In addition to a bar, Village Studios has a bed and breakfast, office space, backlots, and several sound stages, so crew members and equipment were housed at Village Studios.

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“You get an efficiency when you come into a studio that you don’t have elsewhere, and things get a lot more cost-effective. All of your parking is here, your gas [costs] go right down because you’re not traveling anywhere. There are no logistics of moving the big circus that we call our [camera] unit around. Those things trip you up on locations and where at a studio everyone relaxes because everyone knows where everything is.”

Seal described the experience of shooting Blaze at Village Studios as “remarkable.”

“I mean we have studios in Canada, we have one in the U.K. as well, but this one here is so special because we’ve got the accommodation and the incredible network of people around it.”

He said locals let filmmakers use their vintage cars to be used as set pieces, contributed clothing for the actors’ wardrobe, and served as extras in the film. Some people even donated their 4x4s so crews could shuttle equipment between the different location. Seal says all the help is appreciated by the filmmakers.

Many of the locals who helped on Blaze were invited to watch the film at the Louisiana International Film Festival.  

“It’s quite an incredible thing when you bring a film into a community, not only does a lot of money get spent and that generates a lot of income and taxation and jobs and everything else, but you also get this groundswell of people being able to contribute to something that they wouldn’t otherwise be able to do.

“How often do have Ethan Hawke coming somewhere to make something that turns out really great,” he added.  

Blaze was the third project Seal has worked on in Louisiana. He thinks the Louisiana film tax offers filmmakers a better deal than the one the state of Georgia offers. However, Seal credits Georgia for doing a better job of marketing its tax credit.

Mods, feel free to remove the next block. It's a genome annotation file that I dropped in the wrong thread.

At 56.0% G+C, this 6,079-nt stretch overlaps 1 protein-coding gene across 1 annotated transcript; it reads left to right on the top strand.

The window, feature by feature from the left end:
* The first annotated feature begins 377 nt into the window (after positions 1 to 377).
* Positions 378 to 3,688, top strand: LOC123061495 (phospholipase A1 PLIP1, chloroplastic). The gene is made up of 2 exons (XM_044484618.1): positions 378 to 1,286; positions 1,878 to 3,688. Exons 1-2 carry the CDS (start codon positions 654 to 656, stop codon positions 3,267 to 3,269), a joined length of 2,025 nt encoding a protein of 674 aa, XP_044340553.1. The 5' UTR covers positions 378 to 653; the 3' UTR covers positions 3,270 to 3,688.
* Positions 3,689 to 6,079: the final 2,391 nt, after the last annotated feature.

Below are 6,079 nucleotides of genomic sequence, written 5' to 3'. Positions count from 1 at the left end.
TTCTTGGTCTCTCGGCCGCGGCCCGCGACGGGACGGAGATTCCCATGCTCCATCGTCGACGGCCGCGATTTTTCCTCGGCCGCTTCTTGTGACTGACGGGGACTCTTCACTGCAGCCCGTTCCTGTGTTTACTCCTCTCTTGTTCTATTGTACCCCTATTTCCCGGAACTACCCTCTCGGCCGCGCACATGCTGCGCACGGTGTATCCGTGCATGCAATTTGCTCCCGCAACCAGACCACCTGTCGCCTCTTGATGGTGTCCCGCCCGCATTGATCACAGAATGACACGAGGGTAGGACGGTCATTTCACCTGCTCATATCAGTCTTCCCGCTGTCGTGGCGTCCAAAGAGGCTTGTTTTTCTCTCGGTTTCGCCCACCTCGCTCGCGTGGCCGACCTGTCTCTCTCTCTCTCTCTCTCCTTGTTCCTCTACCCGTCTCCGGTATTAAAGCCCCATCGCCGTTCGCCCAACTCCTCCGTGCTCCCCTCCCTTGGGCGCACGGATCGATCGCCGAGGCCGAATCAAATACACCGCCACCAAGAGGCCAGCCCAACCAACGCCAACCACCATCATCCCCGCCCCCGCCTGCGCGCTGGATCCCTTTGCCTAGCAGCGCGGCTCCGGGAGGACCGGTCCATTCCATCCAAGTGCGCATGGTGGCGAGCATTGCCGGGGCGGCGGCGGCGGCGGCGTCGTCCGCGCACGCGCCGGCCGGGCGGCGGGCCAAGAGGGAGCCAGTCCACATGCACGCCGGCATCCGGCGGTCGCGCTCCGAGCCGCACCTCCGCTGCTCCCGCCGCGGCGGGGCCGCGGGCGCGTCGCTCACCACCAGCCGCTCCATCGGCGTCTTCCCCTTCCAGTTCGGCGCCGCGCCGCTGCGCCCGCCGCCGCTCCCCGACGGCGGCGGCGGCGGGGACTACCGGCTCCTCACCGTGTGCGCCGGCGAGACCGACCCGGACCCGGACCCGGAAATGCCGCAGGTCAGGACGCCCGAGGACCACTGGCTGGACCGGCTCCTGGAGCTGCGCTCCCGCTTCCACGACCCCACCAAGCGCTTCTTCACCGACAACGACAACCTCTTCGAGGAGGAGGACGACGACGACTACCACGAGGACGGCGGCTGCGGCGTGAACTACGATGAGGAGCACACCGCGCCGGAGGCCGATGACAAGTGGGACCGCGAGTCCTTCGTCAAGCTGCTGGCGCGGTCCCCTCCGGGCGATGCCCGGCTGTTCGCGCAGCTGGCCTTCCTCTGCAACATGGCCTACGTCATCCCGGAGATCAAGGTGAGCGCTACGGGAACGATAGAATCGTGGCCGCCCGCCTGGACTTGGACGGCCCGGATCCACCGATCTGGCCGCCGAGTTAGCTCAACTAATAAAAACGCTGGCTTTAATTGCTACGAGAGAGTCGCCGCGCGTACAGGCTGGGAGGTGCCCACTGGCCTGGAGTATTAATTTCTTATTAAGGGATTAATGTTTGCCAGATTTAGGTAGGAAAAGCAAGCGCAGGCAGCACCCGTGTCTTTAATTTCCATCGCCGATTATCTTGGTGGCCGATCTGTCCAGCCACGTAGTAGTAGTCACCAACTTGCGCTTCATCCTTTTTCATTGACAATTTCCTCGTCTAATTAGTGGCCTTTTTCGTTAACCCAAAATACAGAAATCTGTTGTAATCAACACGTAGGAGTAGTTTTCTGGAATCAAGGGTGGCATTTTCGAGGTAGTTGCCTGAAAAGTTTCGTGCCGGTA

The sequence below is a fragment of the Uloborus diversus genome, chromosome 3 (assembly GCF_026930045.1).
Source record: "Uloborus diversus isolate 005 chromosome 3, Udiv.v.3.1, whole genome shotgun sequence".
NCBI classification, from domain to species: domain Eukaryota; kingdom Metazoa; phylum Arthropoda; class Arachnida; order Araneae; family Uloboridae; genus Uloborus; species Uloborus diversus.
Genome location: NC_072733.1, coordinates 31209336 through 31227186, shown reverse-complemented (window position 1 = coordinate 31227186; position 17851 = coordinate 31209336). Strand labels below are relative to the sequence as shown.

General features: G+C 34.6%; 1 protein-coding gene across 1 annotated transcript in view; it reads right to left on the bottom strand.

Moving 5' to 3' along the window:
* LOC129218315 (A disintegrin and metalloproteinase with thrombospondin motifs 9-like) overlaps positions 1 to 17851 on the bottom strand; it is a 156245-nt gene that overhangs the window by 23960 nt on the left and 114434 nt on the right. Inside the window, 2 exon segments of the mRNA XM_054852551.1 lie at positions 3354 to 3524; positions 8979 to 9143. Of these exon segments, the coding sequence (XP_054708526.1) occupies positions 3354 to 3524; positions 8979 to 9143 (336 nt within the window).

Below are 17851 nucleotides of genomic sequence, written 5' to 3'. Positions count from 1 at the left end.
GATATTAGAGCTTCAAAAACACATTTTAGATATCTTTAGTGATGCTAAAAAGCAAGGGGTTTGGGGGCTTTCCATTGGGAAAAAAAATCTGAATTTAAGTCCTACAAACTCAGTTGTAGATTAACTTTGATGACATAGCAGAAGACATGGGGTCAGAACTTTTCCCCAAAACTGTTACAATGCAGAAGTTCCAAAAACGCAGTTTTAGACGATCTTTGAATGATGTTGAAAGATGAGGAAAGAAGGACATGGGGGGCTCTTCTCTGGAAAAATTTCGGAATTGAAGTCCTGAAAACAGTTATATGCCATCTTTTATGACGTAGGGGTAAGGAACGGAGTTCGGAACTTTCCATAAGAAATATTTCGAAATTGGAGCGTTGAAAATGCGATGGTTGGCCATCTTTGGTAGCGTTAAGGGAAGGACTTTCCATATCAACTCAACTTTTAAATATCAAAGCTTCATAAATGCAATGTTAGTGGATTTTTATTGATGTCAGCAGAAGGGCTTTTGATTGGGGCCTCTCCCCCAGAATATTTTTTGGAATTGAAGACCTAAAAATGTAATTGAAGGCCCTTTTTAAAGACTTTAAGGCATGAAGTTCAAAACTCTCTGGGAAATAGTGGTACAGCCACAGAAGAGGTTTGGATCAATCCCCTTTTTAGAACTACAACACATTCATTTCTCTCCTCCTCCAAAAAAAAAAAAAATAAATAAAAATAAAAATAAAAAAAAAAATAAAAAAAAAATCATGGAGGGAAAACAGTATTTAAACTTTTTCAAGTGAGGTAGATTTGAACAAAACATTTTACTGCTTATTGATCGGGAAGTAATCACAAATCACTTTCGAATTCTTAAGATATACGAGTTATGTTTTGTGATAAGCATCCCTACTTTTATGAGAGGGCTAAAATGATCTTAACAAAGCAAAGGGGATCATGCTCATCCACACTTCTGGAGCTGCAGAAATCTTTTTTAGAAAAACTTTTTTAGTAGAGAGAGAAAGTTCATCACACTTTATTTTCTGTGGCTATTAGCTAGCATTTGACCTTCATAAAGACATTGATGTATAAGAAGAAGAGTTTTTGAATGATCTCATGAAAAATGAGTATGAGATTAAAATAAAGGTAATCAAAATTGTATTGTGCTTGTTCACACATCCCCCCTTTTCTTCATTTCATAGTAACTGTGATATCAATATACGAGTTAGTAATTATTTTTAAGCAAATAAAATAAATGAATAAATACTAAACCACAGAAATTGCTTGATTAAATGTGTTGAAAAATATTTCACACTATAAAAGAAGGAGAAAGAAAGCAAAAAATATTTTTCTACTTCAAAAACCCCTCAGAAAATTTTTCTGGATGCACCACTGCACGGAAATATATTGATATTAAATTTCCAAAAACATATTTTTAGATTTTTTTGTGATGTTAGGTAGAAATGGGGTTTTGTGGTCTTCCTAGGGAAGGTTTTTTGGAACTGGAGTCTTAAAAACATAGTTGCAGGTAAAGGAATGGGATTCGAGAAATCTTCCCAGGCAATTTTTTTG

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“I think the Louisiana [film] tax credit is a huge thing. The locations are a fantastic thing and the flexibility of the locations. But the people, Louisiana is so welcoming and so many people want to support and help each other, which I think is really wild. And you don’t necessarily get that anywhere else.”  

When asked why Seal was so appreciative of the people he worked with while in Louisiana, he responded, “The people make big, big difference.”

“I find in Louisiana people are ready to help and whenever you’re finding little problems you can work with them and move around things. And that’s a huge deal when you’ve got 100 or maybe 300 people working on a film, a lot of those small pieces that can cause stress or can make things fall down or break [and there’s always] someone who wants to help.”

While the movie only took about four weeks to shoot, the team spent over a year working on the post-production aspects of the film, so the movie would look and sound like a proper homage to Foley.

Seal said he and his team are proud of the film they created. But what he enjoys the most is that people are so moved by the film they started downloading and listening to Foley’s music.

Seal hopes to work on future film projects in Louisiana. He also hopes the state expands its film tax credit to foster more facilities like Village Studios that would foster more full-time film industry jobs.   

Blaze was released in January at the Sundance Film Festival in Park City, Utah. Currently, it's only being screened at film festivals. Seal anticipates it will be widely available in the fall of 2018.